Dallas ISD Stories is a new Hub series where district students, teachers and staff share their own stories. This is the story of Constance Jawaid, the principal of Cedar Crest Elementary School who also attended the campus as a child.
I use to be a student here, so sometimes when I’m walking the halls today, it feels so surreal and I will play back scenes to when I was a kid here.
My aunt was a teacher at Cedar Crest for 28 years. After she died of breast cancer, they named a hallway after her. My aunt is the one who talked to me about the benefits of being a teacher. When I came back after high school and visited her in the classroom, I knew that being an educator was my calling. Now when I see my students in the halls, I wonder if I’m looking at a future principal of Cedar Crest.
When I was 38 and helping open Francisco “Pancho” Medrano Middle School as a founding principal, I found a lump on the side of my breast. My doctor dismissed it, so at first I dismissed it, too. But then I was persistent and insistent, went back to the doctor, and demanded a mammogram. That was when they found I had one of the most aggressive forms of cancer.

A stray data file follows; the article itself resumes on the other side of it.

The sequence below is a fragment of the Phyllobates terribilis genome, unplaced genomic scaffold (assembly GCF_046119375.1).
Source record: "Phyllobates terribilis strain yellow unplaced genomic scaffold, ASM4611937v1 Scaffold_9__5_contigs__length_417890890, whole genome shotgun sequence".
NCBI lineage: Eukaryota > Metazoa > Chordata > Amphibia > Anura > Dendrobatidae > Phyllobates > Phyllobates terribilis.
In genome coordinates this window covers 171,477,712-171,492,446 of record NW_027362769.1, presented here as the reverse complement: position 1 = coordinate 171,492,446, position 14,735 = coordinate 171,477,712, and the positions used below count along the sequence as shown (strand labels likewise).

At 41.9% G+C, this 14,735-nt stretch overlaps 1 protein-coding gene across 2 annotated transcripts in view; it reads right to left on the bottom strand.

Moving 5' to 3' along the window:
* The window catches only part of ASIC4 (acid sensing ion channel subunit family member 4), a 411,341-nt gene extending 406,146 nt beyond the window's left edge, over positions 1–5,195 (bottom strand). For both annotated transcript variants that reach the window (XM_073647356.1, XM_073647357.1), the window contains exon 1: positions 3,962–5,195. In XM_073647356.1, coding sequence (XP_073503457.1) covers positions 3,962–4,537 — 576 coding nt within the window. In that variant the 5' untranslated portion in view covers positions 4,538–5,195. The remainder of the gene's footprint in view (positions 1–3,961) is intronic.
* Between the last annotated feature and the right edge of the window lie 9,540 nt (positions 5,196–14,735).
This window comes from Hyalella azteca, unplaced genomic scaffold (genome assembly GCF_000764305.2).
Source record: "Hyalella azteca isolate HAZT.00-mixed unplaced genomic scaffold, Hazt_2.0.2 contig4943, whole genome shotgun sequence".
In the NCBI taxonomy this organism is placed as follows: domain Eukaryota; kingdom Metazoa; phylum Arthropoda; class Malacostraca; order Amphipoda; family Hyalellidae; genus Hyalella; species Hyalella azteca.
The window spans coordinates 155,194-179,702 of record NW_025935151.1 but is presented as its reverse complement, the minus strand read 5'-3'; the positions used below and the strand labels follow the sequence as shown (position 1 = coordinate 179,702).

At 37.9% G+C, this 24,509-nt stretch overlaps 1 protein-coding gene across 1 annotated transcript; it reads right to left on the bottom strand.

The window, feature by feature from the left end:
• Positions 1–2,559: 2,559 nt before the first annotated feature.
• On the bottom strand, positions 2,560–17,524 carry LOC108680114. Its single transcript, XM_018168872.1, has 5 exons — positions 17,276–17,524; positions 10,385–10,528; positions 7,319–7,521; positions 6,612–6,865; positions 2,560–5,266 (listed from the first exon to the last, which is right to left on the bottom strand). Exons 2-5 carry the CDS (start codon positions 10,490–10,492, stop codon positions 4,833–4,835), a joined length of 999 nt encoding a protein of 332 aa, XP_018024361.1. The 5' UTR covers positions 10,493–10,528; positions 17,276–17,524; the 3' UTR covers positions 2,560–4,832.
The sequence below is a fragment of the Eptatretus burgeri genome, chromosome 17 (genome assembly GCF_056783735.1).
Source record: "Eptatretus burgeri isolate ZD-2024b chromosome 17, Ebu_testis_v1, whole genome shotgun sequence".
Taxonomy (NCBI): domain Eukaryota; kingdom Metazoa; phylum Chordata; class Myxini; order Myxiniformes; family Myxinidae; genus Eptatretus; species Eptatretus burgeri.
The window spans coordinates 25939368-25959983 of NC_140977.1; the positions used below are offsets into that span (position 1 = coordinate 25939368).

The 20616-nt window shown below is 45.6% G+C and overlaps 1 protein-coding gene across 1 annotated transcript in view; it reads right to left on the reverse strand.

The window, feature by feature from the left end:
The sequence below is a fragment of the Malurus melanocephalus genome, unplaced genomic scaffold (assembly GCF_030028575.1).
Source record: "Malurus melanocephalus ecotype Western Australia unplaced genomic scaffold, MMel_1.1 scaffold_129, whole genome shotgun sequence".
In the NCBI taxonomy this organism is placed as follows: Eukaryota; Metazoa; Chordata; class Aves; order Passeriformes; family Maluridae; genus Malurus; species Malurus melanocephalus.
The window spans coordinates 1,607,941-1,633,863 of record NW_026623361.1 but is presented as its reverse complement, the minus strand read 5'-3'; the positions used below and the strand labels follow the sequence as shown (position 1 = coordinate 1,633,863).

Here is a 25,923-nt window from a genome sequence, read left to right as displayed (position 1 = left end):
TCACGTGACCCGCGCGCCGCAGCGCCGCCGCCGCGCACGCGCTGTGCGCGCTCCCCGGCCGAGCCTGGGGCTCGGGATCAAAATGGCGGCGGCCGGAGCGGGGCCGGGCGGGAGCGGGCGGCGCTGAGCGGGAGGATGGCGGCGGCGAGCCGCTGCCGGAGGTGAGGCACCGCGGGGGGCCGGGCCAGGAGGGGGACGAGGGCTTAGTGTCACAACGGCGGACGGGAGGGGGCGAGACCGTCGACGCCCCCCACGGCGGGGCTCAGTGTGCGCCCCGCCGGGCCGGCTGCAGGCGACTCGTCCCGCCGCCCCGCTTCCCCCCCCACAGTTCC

The chemo wiped me out at first. But having come out on this side as a cancer survivor, it is more validation to never give up and be persistent and insistent in my work every day.
Cedar Crest is not a top-rated campus. But I refuse to let this campus fail. My nephew and cousin attend this school today, and I will not stop until they-and every student here-get an outstanding education. This isn’t a job for me, it’s a passion. I want every kid to leave Cedar Crest to go into their future knowing that every professional in this building set them up to thrive. We want to change the trajectory of their lives and their community. It’s hard work, but more importantly, it’s heart work.